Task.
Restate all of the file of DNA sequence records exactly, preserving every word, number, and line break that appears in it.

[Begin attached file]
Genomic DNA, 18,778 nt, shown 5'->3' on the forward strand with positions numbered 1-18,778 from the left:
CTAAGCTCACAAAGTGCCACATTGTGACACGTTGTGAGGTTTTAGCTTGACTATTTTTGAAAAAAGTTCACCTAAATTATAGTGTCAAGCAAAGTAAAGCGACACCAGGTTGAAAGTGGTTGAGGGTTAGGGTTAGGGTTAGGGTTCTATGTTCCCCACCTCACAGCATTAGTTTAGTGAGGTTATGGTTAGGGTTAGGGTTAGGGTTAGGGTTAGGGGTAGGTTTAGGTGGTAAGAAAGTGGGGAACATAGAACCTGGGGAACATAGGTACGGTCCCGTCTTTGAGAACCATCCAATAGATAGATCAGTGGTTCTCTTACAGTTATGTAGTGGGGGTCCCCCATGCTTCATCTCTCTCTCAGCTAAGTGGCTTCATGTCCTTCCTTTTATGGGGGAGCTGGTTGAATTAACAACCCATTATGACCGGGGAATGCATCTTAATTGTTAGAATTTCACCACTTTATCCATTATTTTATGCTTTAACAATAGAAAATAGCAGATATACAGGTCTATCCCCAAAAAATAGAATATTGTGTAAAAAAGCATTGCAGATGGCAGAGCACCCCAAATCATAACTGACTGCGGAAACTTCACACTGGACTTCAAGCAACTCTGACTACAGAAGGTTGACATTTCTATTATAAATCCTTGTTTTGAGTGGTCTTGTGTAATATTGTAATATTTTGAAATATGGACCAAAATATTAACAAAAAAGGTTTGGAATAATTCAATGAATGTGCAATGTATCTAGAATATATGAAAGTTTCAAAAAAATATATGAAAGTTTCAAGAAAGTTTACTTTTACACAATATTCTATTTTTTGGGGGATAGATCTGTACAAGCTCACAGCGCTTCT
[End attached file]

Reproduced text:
Genomic DNA, 18,778 nt, shown 5'->3' on the forward strand with positions numbered 1-18,778 from the left:
CTAAGCTCACAAAGTGCCACATTGTGACACGTTGTGAGGTTTTAGCTTGACTATTTTTGAAAAAAGTTCACCTAAATTATAGTGTCAAGCAAAGTAAAGCGACACCAGGTTGAAAGTGGTTGAGGGTTAGGGTTAGGGTTAGGGTTCTATGTTCCCCACCTCACAGCATTAGTTTAGTGAGGTTATGGTTAGGGTTAGGGTTAGGGTTAGGGTTAGGGGTAGGTTTAGGTGGTAAGAAAGTGGGGAACATAGAACCTGGGGAACATAGGTACGGTCCCGTCTTTGAGAACCATCCAATAGATAGATCAGTGGTTCTCTTACAGTTATGTAGTGGGGGTCCCCCATGCTTCATCTCTCTCTCAGCTAAGTGGCTTCATGTCCTTCCTTTTATGGGGGAGCTGGTTGAATTAACAACCCATTATGACCGGGGAATGCATCTTAATTGTTAGAATTTCACCACTTTATCCATTATTTTATGCTTTAACAATAGAAAATAGCAGATATACAGGTCTATCCCCAAAAAATAGAATATTGTGTAAAAAAGCATTGCAGATGGCAGAGCACCCCAAATCATAACTGACTGCGGAAACTTCACACTGGACTTCAAGCAACTCTGACTACAGAAGGTTGACATTTCTATTATAAATCCTTGTTTTGAGTGGTCTTGTGTAATATTGTAATATTTTGAAATATGGACCAAAATATTAACAAAAAAGGTTTGGAATAATTCAATGAATGTGCAATGTATCTAGAATATATGAAAGTTTCAAAAAAATATATGAAAGTTTCAAGAAAGTTTACTTTTACACAATATTCTATTTTTTGGGGGATAGATCTGTACAAGCTCACAGCGCTTCT